“When you arrive in Hiroshima you can look around and for 25 and perhaps 30 square miles you can see hardly a building. It gives you an empty feeling in the stomach to see such man-made devastation.” – Wilfred Burchett
73 years ago, on this day, the world’s first atomic bomb was dropped by a US bomber over the city of Hiroshima.
The time was 8:15 a.m., as recorded by this watch that remained still once the explosion reached the ground.
You cannot really understand and comprehend the bombing of Hiroshima on August 6, 1945, without a visit to the Hiroshima Peace Memorial Park. It made such a strong impression on me in 2007, and it still does to this day.
Hiroshima Peace Memorial or the Atomic Bomb Dome is a daily reminder of what happened for the citizens of Hiroshima and for the world.
The most impressive are the artifacts and the photos of the people who died in the explosion on display at the Hiroshima Peace Memorial Museum.
Burnt children toys, melted coins, clothes, watches, hair and even human shadows burned into stairs are a bitter reminder of the horrors of the nuclear explosion.
“After Hiroshima was bombed, I saw a photograph of the side of a house with the shadows of the people who had lived there burned into the wall from the intensity of the bomb. The people were gone, but their shadows remained.” – Ray Bradbury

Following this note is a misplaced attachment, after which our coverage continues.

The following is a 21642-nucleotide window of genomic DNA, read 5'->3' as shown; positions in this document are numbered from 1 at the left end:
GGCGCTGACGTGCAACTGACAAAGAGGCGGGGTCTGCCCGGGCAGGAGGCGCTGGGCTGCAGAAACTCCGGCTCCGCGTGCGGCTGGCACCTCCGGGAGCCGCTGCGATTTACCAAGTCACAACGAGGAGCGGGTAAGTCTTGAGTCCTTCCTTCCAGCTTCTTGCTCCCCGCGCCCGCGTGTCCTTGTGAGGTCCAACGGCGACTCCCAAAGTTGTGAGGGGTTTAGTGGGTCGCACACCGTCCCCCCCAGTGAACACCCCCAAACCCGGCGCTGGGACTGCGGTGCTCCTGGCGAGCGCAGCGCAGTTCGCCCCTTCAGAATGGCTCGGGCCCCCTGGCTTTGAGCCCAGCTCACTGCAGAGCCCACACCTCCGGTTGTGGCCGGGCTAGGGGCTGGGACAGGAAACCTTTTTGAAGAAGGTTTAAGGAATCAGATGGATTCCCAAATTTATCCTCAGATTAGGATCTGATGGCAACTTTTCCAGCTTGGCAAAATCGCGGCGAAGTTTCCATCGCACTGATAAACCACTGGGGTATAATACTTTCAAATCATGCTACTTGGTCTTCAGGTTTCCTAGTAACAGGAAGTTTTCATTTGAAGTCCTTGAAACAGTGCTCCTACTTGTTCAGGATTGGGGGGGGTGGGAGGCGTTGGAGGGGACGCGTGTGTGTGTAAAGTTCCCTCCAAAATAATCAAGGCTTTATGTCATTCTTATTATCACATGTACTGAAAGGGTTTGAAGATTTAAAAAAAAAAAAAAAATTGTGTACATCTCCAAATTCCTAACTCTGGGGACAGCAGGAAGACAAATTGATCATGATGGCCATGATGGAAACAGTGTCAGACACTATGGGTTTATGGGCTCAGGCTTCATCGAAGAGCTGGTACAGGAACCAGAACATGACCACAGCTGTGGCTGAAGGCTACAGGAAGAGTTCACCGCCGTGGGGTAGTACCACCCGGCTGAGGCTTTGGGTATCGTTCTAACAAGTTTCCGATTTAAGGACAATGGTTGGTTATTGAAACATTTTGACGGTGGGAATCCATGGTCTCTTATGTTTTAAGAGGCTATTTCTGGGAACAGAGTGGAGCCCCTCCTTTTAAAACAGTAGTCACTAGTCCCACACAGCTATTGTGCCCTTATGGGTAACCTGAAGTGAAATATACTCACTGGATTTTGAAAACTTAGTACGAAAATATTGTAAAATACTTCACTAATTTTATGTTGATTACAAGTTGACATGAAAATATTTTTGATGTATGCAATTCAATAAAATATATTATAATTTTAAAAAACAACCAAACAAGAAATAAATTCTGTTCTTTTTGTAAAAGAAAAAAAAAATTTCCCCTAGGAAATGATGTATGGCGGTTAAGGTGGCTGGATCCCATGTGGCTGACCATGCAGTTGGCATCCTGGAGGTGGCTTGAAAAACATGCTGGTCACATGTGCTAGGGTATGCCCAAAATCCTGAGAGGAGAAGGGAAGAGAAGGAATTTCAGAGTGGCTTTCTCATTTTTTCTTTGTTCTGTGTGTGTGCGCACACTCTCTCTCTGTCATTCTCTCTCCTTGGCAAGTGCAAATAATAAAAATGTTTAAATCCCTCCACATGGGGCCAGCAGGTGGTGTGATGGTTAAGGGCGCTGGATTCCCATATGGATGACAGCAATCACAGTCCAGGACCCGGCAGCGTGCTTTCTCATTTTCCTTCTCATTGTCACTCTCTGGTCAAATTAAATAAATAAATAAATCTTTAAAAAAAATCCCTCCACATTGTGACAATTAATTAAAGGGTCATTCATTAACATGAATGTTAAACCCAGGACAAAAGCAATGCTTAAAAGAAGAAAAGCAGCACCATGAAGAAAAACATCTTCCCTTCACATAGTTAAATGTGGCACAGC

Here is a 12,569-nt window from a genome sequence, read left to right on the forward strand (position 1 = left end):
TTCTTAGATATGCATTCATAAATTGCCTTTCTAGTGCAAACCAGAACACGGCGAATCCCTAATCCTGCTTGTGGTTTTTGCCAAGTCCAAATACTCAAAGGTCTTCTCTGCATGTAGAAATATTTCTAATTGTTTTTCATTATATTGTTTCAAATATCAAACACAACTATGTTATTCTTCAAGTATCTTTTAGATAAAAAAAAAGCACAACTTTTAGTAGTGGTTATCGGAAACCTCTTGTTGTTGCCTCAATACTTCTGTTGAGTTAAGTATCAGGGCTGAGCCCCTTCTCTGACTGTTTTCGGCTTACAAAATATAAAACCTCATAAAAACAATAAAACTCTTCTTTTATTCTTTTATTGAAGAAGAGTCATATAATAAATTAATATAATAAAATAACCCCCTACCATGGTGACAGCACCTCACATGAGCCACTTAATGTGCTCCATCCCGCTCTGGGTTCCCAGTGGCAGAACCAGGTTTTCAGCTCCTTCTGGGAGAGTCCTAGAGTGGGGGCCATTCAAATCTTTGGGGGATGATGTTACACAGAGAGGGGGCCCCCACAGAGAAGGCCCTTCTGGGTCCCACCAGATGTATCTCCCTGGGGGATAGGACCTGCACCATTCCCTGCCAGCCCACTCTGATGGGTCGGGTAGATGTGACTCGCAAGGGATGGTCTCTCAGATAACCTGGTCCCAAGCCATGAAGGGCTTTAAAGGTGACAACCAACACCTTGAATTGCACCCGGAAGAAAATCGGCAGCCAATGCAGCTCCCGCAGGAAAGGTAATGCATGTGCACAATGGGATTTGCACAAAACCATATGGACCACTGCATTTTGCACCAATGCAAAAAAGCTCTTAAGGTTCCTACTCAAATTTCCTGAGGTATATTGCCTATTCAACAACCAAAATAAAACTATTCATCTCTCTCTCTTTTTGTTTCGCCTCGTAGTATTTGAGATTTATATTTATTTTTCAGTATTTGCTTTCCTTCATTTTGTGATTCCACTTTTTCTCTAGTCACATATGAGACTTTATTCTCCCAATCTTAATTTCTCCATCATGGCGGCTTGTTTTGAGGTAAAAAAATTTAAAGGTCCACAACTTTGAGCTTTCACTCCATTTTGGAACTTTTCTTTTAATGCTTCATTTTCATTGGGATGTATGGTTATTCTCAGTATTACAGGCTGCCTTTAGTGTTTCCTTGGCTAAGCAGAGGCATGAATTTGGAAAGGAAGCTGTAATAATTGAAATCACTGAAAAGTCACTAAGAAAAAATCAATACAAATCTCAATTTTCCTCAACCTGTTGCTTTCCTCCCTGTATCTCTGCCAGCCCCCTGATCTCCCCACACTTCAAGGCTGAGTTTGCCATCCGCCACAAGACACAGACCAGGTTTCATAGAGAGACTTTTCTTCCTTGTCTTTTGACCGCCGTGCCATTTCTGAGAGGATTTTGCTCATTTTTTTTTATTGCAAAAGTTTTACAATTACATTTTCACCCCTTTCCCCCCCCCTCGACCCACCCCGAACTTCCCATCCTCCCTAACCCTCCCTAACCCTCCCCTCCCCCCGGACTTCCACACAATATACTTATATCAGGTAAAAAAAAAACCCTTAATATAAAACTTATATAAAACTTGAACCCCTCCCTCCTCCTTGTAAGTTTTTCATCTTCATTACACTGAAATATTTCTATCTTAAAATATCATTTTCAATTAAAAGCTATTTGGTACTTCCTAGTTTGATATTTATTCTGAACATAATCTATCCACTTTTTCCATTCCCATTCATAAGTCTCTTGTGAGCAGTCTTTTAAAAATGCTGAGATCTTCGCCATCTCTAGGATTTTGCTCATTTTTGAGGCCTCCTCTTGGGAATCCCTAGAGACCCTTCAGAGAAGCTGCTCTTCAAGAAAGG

It is a touching story, recounted later by the 3 years old boy Shin’s father.
Shin and his best friend, a girl, Kimi, were playing outside with his tricycle when the explosion happened. They died and they were buried together with the Shin’s tricycle that is now displayed in the museum.
“A world without nuclear weapons” was the dream of Sadako Sasaki, a young girl who died of leukemia from radiation, a wish symbolized by the creation of a thousand origami cranes.
The monument is in dedication of Sadako and commemorates the child victims of the atomic bombing of Hiroshima.
“This is our cry, this is our prayer: for building peace in the world.” – Hiroshima Children’s Peace Monument
The arch shape represents a shelter for the souls of the victims.
The central stone room carries the list of all the people who died as a result of the atomic bomb tragedy.
“Dropping those atomic bombs on Hiroshima and Nagasaki was a war crime.” – George Wald
The Japanese account of the August 6, 1945 bombing of Hiroshima differs from the official US position in the interpretation of the US ultimatum and their reasons to use the bomb.
The U.S. wanted to use the weapon in war to measure its effectiveness and to prove the spending of 2 billion US$, despite Japan willingness to surrender.
“Rest in Peace, for the error shall not be repeated.” – Hiroshima Peace Park Cenotaph inscription